Abstract 4603: Home Surveillance Results in Improved Interstage Weight Gain in Infants following the Norwood Operation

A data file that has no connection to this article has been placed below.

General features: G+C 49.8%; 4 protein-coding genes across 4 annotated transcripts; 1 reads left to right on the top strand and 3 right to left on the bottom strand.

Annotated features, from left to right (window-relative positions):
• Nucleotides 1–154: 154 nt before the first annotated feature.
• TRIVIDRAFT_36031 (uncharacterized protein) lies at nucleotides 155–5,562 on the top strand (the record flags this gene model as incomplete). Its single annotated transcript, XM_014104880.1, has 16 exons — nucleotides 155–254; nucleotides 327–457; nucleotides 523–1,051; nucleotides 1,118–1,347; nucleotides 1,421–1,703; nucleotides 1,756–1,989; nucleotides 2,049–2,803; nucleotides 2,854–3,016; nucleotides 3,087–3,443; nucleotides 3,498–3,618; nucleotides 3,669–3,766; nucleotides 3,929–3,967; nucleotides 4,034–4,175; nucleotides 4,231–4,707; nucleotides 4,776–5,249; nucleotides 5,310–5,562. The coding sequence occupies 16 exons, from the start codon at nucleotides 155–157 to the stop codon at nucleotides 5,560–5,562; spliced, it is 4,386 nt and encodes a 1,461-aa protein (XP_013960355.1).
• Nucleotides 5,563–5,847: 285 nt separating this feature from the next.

Infants with complex congenital heart disease are at increased risk for malnutrition and poor weight gain. At our institution, infants who undergo Stage I Norwood operation are discharged with a home surveillance (HomeSurv) program which includes weight monitoring. To evaluate the impact of home surveillance on interstage growth, a current cohort of patients enrolled in Home Surv (n=18) was compared to a cohort discharged immediately prior to the implementation of the Home Surv program (n=20). The cohorts were compared using parametric and non-parametric methods as appropriate. Results: Infants underwent Stage I at a median age of 3.5 days (range 1–26), and at a mean weight 3.0 ± 0.4 kg., 26 with a modified Blalock-Taussig shunt and 12 with a right ventricular-to-pulmonary artery shunt. There were 26 males and 12 females. There were no significant differences between the groups with and without HomeSurv with respect to Stage I age, sex, Stage I weight, or shunt type. Stage I discharge weights were similar between the two cohorts (p=0.23) and there was no significant difference in Stage I hospital length of stay (p=0.10). Mean age at Stage II was 5.1 mos in the HomeSurv group and 4.9 mos in the pre-HomeSurv group, (p = 0.63). Mean weight at Stage II was higher in the HomeSurv group, but not statistically significant (5.9 kg vs 5.5 kg, p=0.30). However, weight gain >15 gms/day post Stage I discharge (our minimum weight gain threshold) was achieved by 89% of infants with Home Surv in comparison to 60% of the pre-HomeSurv group, p<.05. Weight gain was not significantly correlated with weight at Stage I, Stage I hospital length of stay, or age at Stage II, and was not significantly different related to shunt type. Conclusion: Home surveillance including weight monitoring following Stage I Norwood positively impacts interstage weight gain. In particular, it appears to confer protection for at-risk infants who fall below the threshold weight gain of 15gms/day. Future studies should explore whether this improved weight gain is an important factor in interstage morbidity and mortality.